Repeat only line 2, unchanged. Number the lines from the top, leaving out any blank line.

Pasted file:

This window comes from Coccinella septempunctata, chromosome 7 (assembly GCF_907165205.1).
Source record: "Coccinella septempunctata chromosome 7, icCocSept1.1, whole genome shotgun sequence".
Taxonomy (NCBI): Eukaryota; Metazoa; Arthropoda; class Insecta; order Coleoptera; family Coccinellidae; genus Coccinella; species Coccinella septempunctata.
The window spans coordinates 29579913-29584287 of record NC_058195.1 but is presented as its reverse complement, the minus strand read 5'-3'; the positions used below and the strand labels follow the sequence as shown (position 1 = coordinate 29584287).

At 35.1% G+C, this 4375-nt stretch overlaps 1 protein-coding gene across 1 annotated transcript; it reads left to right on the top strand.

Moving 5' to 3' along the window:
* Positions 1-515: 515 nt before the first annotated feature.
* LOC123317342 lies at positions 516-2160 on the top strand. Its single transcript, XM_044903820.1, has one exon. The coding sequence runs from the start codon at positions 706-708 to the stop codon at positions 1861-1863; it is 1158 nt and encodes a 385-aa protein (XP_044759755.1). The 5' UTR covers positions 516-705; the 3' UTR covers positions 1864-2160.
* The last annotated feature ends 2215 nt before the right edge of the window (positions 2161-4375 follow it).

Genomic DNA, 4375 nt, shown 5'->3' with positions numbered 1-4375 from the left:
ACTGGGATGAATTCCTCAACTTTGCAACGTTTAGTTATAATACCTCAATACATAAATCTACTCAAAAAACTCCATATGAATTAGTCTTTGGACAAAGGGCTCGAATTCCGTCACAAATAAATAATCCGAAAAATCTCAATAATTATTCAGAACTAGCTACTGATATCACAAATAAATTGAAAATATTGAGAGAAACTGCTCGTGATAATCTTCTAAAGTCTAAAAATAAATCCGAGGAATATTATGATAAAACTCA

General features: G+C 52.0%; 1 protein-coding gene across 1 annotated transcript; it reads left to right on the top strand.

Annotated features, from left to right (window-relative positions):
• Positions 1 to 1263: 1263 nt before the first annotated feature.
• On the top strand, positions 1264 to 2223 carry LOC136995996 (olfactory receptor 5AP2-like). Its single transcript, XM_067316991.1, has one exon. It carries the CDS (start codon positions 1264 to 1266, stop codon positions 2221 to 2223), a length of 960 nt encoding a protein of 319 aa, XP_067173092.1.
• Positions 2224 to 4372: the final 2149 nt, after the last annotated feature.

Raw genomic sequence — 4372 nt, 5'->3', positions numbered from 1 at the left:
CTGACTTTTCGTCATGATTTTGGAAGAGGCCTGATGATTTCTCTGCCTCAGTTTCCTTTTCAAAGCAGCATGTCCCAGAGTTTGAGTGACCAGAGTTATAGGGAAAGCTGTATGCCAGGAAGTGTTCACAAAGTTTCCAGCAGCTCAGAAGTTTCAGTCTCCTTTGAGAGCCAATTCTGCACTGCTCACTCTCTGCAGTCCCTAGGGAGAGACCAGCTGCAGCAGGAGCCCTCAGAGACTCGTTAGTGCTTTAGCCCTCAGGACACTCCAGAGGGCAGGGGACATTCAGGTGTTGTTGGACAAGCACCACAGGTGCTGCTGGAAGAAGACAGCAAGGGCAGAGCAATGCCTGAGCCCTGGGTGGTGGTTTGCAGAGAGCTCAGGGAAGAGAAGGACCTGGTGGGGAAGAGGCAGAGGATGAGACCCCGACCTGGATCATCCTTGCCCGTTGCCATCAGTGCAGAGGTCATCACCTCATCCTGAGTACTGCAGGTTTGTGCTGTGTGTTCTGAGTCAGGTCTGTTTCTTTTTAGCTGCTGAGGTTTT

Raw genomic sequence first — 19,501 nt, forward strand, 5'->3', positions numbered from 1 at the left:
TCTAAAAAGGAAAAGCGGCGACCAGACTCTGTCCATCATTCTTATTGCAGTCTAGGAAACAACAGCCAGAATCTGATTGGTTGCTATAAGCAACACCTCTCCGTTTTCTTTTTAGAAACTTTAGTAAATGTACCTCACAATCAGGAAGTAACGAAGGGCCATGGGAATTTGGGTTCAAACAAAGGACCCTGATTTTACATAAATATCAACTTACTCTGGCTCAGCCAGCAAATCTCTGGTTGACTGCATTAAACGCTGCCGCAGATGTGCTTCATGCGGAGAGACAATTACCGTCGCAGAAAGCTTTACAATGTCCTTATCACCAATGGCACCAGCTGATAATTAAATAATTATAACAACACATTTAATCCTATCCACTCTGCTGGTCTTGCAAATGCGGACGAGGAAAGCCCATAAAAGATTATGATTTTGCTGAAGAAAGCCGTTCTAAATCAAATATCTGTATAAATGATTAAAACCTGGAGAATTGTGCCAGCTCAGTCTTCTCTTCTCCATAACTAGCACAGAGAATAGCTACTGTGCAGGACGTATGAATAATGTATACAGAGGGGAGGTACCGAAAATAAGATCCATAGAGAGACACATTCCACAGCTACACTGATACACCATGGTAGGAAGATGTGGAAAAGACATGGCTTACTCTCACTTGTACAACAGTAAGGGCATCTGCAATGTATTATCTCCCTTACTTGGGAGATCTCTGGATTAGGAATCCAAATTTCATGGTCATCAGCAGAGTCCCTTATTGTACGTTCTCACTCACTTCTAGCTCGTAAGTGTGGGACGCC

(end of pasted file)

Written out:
Source record: "Coccinella septempunctata chromosome 7, icCocSept1.1, whole genome shotgun sequence".